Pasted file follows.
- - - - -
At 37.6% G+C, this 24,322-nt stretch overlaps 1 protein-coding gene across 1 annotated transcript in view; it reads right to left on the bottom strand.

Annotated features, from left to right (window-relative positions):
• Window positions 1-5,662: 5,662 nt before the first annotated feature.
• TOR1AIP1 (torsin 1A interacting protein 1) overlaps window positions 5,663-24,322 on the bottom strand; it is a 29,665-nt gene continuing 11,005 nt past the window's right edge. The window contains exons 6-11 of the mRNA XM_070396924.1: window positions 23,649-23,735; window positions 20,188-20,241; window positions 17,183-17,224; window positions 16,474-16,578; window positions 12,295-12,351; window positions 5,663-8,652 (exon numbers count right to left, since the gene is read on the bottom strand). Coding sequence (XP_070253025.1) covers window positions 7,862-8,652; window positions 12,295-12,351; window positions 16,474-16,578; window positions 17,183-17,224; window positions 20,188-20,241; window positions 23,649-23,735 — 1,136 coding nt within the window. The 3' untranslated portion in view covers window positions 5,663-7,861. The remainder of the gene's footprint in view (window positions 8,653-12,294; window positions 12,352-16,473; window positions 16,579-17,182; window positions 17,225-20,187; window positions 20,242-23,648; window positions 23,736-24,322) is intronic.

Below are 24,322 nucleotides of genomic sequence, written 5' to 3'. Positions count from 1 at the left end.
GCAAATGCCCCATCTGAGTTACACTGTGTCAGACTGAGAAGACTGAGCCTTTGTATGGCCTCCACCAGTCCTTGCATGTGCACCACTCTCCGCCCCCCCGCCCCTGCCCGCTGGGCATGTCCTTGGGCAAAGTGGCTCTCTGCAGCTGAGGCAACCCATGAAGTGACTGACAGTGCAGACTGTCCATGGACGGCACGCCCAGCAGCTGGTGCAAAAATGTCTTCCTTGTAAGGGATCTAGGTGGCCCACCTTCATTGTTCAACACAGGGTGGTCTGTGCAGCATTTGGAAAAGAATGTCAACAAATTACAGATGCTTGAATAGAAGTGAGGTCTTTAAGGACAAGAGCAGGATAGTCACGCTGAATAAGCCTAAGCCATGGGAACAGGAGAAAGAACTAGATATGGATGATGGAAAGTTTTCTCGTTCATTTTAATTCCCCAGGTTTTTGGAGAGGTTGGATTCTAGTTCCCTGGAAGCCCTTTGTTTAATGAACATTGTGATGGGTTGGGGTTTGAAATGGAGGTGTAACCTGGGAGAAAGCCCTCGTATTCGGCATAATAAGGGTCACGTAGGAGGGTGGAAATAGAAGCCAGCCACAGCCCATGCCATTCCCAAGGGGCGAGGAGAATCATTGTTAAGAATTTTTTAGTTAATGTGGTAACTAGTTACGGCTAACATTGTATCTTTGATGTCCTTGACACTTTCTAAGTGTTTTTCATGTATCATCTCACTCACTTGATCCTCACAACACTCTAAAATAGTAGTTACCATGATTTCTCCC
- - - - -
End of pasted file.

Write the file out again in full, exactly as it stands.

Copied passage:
At 37.6% G+C, this 24,322-nt stretch overlaps 1 protein-coding gene across 1 annotated transcript in view; it reads right to left on the bottom strand.

Annotated features, from left to right (window-relative positions):
• Window positions 1-5,662: 5,662 nt before the first annotated feature.
• TOR1AIP1 (torsin 1A interacting protein 1) overlaps window positions 5,663-24,322 on the bottom strand; it is a 29,665-nt gene continuing 11,005 nt past the window's right edge. The window contains exons 6-11 of the mRNA XM_070396924.1: window positions 23,649-23,735; window positions 20,188-20,241; window positions 17,183-17,224; window positions 16,474-16,578; window positions 12,295-12,351; window positions 5,663-8,652 (exon numbers count right to left, since the gene is read on the bottom strand). Coding sequence (XP_070253025.1) covers window positions 7,862-8,652; window positions 12,295-12,351; window positions 16,474-16,578; window positions 17,183-17,224; window positions 20,188-20,241; window positions 23,649-23,735 — 1,136 coding nt within the window. The 3' untranslated portion in view covers window positions 5,663-7,861. The remainder of the gene's footprint in view (window positions 8,653-12,294; window positions 12,352-16,473; window positions 16,579-17,182; window positions 17,225-20,187; window positions 20,242-23,648; window positions 23,736-24,322) is intronic.

Below are 24,322 nucleotides of genomic sequence, written 5' to 3'. Positions count from 1 at the left end.
GCAAATGCCCCATCTGAGTTACACTGTGTCAGACTGAGAAGACTGAGCCTTTGTATGGCCTCCACCAGTCCTTGCATGTGCACCACTCTCCGCCCCCCCGCCCCTGCCCGCTGGGCATGTCCTTGGGCAAAGTGGCTCTCTGCAGCTGAGGCAACCCATGAAGTGACTGACAGTGCAGACTGTCCATGGACGGCACGCCCAGCAGCTGGTGCAAAAATGTCTTCCTTGTAAGGGATCTAGGTGGCCCACCTTCATTGTTCAACACAGGGTGGTCTGTGCAGCATTTGGAAAAGAATGTCAACAAATTACAGATGCTTGAATAGAAGTGAGGTCTTTAAGGACAAGAGCAGGATAGTCACGCTGAATAAGCCTAAGCCATGGGAACAGGAGAAAGAACTAGATATGGATGATGGAAAGTTTTCTCGTTCATTTTAATTCCCCAGGTTTTTGGAGAGGTTGGATTCTAGTTCCCTGGAAGCCCTTTGTTTAATGAACATTGTGATGGGTTGGGGTTTGAAATGGAGGTGTAACCTGGGAGAAAGCCCTCGTATTCGGCATAATAAGGGTCACGTAGGAGGGTGGAAATAGAAGCCAGCCACAGCCCATGCCATTCCCAAGGGGCGAGGAGAATCATTGTTAAGAATTTTTTAGTTAATGTGGTAACTAGTTACGGCTAACATTGTATCTTTGATGTCCTTGACACTTTCTAAGTGTTTTTCATGTATCATCTCACTCACTTGATCCTCACAACACTCTAAAATAGTAGTTACCATGATTTCTCCC